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Assisi
Like most medieval cities in the Tuscany/Umbria areas of central Italy, Assisi is built on a mountainside.  As our car approached the foot of the mountain, following a road that wound its way upward, I was struck by the impression that Assisi seemed to cling to the side of the mountain, rather than sit on solid ground.  The illusion was reinforced by the Basilica of San Francesco d'Assisi, a mamouth, two-story structure that seemed to soar away from the mountain and out and over the Tiber Valley below.  The Basilica was built in honor of St. Francis, a Catholic saint who founded the Franciscan religious order in the town of Assisi in 1208, an order whose members still live on that site.  Sections of the Basilica were destroyed in an earthquake in the 1990s, some artifacts lost forever, but it is rebuilt now.

We found out that morning that Pope Francis was visiting Assisi that day and the thought of seeing him added to the anticipation.  After parking we walked down a long, narrow stone street, private apartments on either side, each identified by beautiful tall and wide wood doors that looked centuries old.  There were no sidewalks, and steps rather than porches led to the doorways that were only a foot or two off the road.

The street emptied into a bright courtyard with a large water fountain in the center.  Curious about when the Pope would arrive, I approached a town police officer to ask if he knew the arrival time.  Unfortunately, he did not speak much English, but we did manage to communicate enough for him to tell me the Pope's estimated time of arrival.  We continued to wander down narrow stone streets that led to the center of town.  At one point, we noticed three black high-end cars in a row barreling down the street  at us, we barely had time to step into the safety of a stone archway before they sped by.  Later we heard it wasn't just the Pope who was in town, but leaders of most of the world's major religions were in Assisi to attend an ecumenical conference.  Each with their own ontourage of security guards.

As we wandered through the town, more high-end cars sped by us, always a middle car protected by the other two, always at speeds inappropriate for the location.  We tried to get near the Basilica, even thought we had found a route tucked under stone steps, but the police, this time what appeared to be the Polizia di Stato, or state police, dressed in a much more military style than the Municipal Police Officer I had spoken to earlier, stopped us and asked for our "ticket."  It seemed tickets were required even to stand on the street where the Pope would pass.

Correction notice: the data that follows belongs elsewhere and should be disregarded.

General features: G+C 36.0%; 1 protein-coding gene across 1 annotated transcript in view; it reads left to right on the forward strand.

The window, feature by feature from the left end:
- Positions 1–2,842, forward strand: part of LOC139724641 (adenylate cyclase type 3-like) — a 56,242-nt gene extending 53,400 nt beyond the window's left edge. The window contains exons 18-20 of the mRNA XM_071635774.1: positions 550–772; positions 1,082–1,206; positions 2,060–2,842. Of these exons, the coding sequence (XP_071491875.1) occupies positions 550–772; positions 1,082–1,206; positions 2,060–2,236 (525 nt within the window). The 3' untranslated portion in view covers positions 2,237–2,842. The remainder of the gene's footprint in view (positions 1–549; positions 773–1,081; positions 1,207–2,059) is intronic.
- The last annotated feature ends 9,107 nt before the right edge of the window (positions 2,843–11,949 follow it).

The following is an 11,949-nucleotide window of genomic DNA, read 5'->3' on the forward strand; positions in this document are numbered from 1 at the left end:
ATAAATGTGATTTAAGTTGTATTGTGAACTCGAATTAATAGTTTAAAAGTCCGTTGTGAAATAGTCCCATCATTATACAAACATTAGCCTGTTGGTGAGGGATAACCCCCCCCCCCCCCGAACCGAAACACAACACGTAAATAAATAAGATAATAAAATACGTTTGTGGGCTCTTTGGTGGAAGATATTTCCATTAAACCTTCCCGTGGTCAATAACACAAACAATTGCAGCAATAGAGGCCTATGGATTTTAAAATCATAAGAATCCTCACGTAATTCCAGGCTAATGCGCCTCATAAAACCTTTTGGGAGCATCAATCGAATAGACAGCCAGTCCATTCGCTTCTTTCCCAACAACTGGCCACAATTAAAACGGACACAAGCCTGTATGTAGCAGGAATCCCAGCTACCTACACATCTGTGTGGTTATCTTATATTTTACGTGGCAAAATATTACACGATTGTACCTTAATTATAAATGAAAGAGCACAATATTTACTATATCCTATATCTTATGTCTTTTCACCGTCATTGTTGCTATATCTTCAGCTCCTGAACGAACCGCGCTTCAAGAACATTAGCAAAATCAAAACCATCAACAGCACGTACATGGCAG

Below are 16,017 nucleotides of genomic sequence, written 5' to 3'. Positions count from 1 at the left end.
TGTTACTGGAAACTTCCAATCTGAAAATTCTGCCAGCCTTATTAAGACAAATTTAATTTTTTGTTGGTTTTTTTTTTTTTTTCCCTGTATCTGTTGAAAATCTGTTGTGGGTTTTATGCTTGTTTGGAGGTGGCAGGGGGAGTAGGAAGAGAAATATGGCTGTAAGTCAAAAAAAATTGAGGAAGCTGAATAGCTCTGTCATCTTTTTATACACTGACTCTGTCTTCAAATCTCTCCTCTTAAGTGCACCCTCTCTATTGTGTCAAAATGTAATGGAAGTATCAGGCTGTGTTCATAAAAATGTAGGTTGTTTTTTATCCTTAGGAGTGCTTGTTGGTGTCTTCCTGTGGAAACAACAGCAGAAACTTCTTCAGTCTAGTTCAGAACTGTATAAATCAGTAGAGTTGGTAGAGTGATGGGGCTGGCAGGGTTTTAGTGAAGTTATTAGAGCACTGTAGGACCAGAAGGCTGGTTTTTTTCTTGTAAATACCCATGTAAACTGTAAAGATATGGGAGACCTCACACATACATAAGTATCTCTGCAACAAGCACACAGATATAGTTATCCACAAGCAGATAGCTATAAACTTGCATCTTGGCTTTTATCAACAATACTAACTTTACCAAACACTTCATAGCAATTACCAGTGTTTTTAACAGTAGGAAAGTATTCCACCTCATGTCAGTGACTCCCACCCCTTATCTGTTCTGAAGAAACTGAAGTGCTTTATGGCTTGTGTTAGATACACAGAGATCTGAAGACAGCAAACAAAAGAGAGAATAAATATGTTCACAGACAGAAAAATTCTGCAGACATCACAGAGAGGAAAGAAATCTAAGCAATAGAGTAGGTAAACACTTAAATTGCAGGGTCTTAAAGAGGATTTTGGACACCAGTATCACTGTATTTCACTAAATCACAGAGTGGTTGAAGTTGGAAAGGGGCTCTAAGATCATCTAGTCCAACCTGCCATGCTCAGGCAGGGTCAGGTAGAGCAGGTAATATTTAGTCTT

Since we didn't have tickets, I wandered farther up the hilly streets and came upon a small square bordered by a spectacular panoramic view of the Tiber Valley and the Basilica Di Santa Chiara, or Bisilica of St. Claire, another catholic saint born in Assisi who began the order of Poor Claires.  It was lovely to sit against the stone wall in the afternoon sun and look out over the Tiber Valley that went on and on, ending at the horizon. Clusters of small rooftops outlined towns sprinkled across the valley, the rest was muiltiple shades of green under a bright blue sky.

For the first time I tried a gilato, ordering it from a friendly older man standing behind a small counter in a sweet smelling bakery.  He did not speak English very well but in cases like that pointing at what I wanted worked just fine.  After deciding I like ice cream better than gilato, I tossed what was left of the treat into a trash bin and began wandering back down the hill to meet my travel companions.

As I strolled leisurely down the hill, I was rushed to the side of the stone roadway by a local police officer who saved me from being run over by yet another small grouping of speeding cars.  This time the cars stopped 20 feet in front of me, backed into a space in front of an ancient columned building on my right, and parked.  Curious, I leaned against a nearby car to see who or what would step out of the well protected middle vehicle.  As I stood there doors opened on the two end cars and four men, two in each car, stepped out.  They were characters out of a James Bond movie.  Young, athletic, good looking, dressed in expensive suits, the expected white twisting cord running from their ears to some undisclosed location in their suits where their radio transmitters hid.  They walked slowly up and down the street, checking everyone out, talking into their hands.

As I leaned against the car, not 20 feet from the center car that held the person they were so carefully protecting, I realized the body guards were systematically moving everyone, having them step back, step away, then I realized they were not moving me.  I guess 70 year old women are not seen as a threat in Italy, it was like I wasn't even there.

I waited.  Finally, a muscular, bald-headed man, maybe 45-50ish, in an expensive suit stepped out of the center car, looked around carefully, spoke into his hand and the four younger men who had wandered up the street returned to the area.  If the four younger men were supporting characters in Bond movies, this new man reminded me of a Bond movie villain. Still I stood there, feeling like I stuck out like a sore thumb, still unnoticed.  A few minutes later another man stepped out of the center car, obviously the man they were protecting.  He looked like no one I had seen before, 50-60ish, slim, another expensive suit, a cellphone held against his ear.  Unimpressed and somewhat disappointed, I continued back to meet my travel companions.

After a leisurely lunch at a small cafe, we wandered back to our cars and returned to the villa. Assisi is a beautiful town and I spent a lovely day there, but in my mind, whenever I hear Assisi mentioned, it will always remind me of  "The Day I Did Not See The Pope."
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